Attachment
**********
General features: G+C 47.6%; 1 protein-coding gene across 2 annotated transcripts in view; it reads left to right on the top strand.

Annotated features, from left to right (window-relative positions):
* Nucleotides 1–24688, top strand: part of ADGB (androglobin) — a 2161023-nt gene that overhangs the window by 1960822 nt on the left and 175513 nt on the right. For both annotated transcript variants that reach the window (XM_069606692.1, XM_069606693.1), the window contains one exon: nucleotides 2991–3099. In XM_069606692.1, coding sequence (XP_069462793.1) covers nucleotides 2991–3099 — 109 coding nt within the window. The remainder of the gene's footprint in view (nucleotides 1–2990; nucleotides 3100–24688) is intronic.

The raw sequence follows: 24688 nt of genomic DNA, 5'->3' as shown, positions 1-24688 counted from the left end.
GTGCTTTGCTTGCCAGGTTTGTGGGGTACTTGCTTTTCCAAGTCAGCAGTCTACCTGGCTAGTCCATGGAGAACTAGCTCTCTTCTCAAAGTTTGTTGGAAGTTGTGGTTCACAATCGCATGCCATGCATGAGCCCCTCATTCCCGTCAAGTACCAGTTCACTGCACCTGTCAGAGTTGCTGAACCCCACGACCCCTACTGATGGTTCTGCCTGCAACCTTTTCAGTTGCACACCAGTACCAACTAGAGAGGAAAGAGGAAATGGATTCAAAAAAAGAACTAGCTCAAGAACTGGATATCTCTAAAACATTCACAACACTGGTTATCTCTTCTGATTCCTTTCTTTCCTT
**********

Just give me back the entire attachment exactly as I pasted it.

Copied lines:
General features: G+C 47.6%; 1 protein-coding gene across 2 annotated transcripts in view; it reads left to right on the top strand.

Annotated features, from left to right (window-relative positions):
* Nucleotides 1–24688, top strand: part of ADGB (androglobin) — a 2161023-nt gene that overhangs the window by 1960822 nt on the left and 175513 nt on the right. For both annotated transcript variants that reach the window (XM_069606692.1, XM_069606693.1), the window contains one exon: nucleotides 2991–3099. In XM_069606692.1, coding sequence (XP_069462793.1) covers nucleotides 2991–3099 — 109 coding nt within the window. The remainder of the gene's footprint in view (nucleotides 1–2990; nucleotides 3100–24688) is intronic.

The raw sequence follows: 24688 nt of genomic DNA, 5'->3' as shown, positions 1-24688 counted from the left end.
GTGCTTTGCTTGCCAGGTTTGTGGGGTACTTGCTTTTCCAAGTCAGCAGTCTACCTGGCTAGTCCATGGAGAACTAGCTCTCTTCTCAAAGTTTGTTGGAAGTTGTGGTTCACAATCGCATGCCATGCATGAGCCCCTCATTCCCGTCAAGTACCAGTTCACTGCACCTGTCAGAGTTGCTGAACCCCACGACCCCTACTGATGGTTCTGCCTGCAACCTTTTCAGTTGCACACCAGTACCAACTAGAGAGGAAAGAGGAAATGGATTCAAAAAAAGAACTAGCTCAAGAACTGGATATCTCTAAAACATTCACAACACTGGTTATCTCTTCTGATTCCTTTCTTTCCTT